• Welcome to Autism Forums, a friendly forum to discuss Aspergers Syndrome, Autism, High Functioning Autism and related conditions.

    Your voice is missing! You will need to register to get access to the following site features:
    • Reply to discussions and create your own threads.
    • Our modern chat room. No add-ons or extensions required, just login and start chatting!
    • Private Member only forums for more serious discussions that you may wish to not have guests or search engines access to.
    • Your very own blog. Write about anything you like on your own individual blog.

    We hope to see you as a part of our community soon! Please also check us out @ https://www.twitter.com/aspiescentral

Nerds or Geeks...?

I think we're more creative, on average. When we try to fit in it's like we parody groupthink, going overboard with the rules.

It dawned on me earlier. Allistics, and for all I know many autistics, subconsciously define "intelligence" as "just knowing stuff". It would explain why neurotypicals get so disappointed when they ask how I know the things I know and I tell them. It explains why in fiction intelligence is always represented as having a god-like superpower of omniscience.

Sherlock sees a tiny scratch and knows who the murderer is. Temperence looks at a humerus and it all falls into place. Hermione remembers killing a basilisk with a sword with some vague prophecy on it and instantly knows how to destroy horcruxes. Intelligence in fiction is basically being psychic, and it represents how the culture thinks about it.
I'm afraid you've taken some of my comments far beyond the level of the point I was trying to make. Perhaps you confused some of them with the OP.
(Hopefully, not making matters worse
) the thread title presumes that many of those who owned their Geco-Nerdic* labels of yore are considered neuro-diverse by today's reckoning; not necessarily that all of today's neuro-diverse were previously (or correctly) labeled nerds & geeks.

*Geek/nerd-related labels.
Last edited:
Yes! I called this "the stupidity monster" when I was younger. I'm really good with books, writing, art, etc. because I'm good with patterns, structured learning, and in the case of the arts, my sensory sensitivities play a huge role in shaping my creativity. But any "normal" stuff - the mundane, everyday habits and behaviors most folks take for granted - that all can be a real struggle for me. Perhaps most frustrating for me, considering my talents with the english language... I have speech problems. But oddly, I think the speech issues may have contributed to me learning more about language, much like my social issues drove me to learn more about topics like psychology and theater. All in all... everything I've learned and done has been almost entirely dedicated to just learning how to communicate and function.

I sometimes wonder where I would be now if I had proper support and the ability to focus on purely academic endeavors instead of pumping so much brainpower in learning how to human.

That is a really interesting article.

The most interesting part for me was the statement that, "MRI investigations comparing the brains of ASD patients to neurotypical control groups unearth any number of differences in activity within the areas of the brain commonly used for social communication and restricted and repetitive behaviors. In the case of autistic savants, those areas are apparently repurposed to perform other feats of intelligence."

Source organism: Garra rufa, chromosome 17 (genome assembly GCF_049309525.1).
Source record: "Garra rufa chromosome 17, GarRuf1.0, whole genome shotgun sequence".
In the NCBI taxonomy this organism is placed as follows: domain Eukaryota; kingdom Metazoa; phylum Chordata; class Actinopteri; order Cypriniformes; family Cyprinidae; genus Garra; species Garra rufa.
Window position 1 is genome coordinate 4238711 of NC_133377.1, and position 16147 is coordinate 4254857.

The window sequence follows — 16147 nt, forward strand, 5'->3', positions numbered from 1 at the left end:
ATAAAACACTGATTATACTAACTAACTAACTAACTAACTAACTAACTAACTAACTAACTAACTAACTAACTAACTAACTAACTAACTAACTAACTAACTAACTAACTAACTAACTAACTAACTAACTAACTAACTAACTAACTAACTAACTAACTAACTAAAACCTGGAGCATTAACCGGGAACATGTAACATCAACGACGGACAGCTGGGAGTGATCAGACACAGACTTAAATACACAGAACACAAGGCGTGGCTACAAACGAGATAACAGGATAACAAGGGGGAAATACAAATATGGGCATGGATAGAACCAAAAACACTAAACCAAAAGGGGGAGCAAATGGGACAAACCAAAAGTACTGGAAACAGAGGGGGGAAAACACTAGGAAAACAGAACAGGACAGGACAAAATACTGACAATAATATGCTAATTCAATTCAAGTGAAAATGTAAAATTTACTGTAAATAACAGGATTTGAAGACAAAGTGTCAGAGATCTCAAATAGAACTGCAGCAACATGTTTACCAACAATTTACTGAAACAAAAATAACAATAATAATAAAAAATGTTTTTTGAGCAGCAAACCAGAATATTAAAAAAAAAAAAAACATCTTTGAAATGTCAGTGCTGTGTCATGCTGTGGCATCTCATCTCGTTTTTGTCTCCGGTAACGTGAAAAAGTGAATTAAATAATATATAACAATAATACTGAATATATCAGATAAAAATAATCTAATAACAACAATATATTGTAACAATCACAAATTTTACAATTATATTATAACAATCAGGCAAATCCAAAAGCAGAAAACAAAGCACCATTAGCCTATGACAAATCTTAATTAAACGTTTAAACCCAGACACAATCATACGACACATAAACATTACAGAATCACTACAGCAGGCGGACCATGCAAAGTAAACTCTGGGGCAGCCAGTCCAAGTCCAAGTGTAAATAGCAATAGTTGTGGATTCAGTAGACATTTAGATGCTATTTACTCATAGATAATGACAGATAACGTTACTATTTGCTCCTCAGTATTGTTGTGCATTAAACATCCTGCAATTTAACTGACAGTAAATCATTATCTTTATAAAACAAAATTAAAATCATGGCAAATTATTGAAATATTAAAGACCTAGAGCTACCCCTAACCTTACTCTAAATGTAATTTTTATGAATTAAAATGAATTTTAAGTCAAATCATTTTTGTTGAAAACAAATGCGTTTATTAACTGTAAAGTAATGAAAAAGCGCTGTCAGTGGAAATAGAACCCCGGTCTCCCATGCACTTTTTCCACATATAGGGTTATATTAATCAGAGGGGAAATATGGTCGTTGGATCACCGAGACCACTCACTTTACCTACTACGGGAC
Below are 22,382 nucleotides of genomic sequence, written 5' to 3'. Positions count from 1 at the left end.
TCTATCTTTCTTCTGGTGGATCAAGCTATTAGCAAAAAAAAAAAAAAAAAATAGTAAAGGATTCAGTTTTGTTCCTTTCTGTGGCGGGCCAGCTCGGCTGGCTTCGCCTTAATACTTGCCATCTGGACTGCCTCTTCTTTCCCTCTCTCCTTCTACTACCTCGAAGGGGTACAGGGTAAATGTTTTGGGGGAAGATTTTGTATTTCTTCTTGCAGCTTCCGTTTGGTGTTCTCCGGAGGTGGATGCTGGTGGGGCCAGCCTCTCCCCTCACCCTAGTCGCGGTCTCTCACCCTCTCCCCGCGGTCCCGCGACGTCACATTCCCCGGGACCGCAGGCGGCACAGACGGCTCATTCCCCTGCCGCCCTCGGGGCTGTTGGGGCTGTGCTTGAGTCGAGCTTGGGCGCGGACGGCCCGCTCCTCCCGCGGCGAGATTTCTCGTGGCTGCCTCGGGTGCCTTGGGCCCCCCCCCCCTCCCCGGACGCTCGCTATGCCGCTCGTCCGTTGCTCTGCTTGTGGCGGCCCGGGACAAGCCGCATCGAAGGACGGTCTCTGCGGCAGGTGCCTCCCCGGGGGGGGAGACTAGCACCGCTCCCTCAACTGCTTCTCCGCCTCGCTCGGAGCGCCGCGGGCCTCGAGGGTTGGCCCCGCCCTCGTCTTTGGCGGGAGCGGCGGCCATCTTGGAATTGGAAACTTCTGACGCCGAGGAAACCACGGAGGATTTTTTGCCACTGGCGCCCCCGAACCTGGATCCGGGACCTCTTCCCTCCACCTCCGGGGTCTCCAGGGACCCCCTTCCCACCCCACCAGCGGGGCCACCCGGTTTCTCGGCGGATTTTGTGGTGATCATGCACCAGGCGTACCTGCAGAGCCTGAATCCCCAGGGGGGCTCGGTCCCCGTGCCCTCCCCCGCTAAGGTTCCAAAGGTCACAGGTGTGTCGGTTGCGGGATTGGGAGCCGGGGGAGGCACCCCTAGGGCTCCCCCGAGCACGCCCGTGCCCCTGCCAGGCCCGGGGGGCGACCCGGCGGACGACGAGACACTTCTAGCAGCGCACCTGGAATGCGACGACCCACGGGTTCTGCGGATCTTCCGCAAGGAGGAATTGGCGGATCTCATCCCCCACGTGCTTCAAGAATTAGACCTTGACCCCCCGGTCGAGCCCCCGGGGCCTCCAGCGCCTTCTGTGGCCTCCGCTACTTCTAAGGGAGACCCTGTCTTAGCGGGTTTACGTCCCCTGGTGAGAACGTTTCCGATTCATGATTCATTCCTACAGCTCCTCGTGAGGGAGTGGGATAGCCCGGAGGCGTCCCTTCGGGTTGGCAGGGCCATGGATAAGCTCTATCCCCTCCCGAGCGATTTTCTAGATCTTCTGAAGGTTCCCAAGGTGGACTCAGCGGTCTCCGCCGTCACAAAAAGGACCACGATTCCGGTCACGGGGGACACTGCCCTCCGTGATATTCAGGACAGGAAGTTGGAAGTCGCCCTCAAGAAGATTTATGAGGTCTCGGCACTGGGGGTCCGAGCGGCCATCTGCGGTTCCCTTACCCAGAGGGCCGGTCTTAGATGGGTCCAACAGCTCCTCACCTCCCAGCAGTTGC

I've always felt exactly like that - like the part of my brain that is supposed to help me do normal, social stuff instinctively is non-functional and that I have to figure out how to do that on my own. Instead of that natural social ability, I have abilities that most other people don't.

I also really appreciated the statements that differences in brain structure are not "something that therapists or families working with autistic patients should become obsessed with" and that "Dealing with each patient as an individual, with their own capabilities and deficiencies, is the core of the functional behavior assessments used by applied behavior analysts to assess behavior deficits and develop treatment plans."

Thanks for sharing this article.
Math much...?
The reason that I asked, is because your statement was telling.

Common NT: If I had a nickel for every time that has occurred,...

[Us] STEMpunk: If I had $0.05 for every time that has occurred, I would have $1,173.75 (not factoring for inflation, of course)...
The reason that I asked, is because your statement was telling.

Common NT: If I had a nickel for every time that has occurred,...

[Us] STEMpunk: If I had $0.05 for every time that has occurred, I would have $1,173.75 (not factoring for inflation, of course)...

...If I literally had a nickel for each result (23,475 x 0.05), that'd be $1,173.75.

"If I had a nickel..." + the math involved = a bit of both worlds then. What would that be, "STEMtypical"?

Again, that was from a calculator and not some inborn talent for STEM, which I don't have and would have to put in effort for like anything else.
A lot of people seem to think we're stupid and mentally defective. Nerd or geek are two things I was never accused of being at school as a teenager, even though back in the 80's and 90's it was *bad* to be a nerd or geek. But one adult at the alternative learning center I later went to said I was bright and intelligent. I could hardly believe it. He must have been lying because if I even had average intelligence I wouldn't keep losing it and posting things that get me banned from this site. I would think before doing such things and not do them. I would learn from my mistakes and try hard not to repeat them. But I am a mistake, so...

New Threads

Top Bottom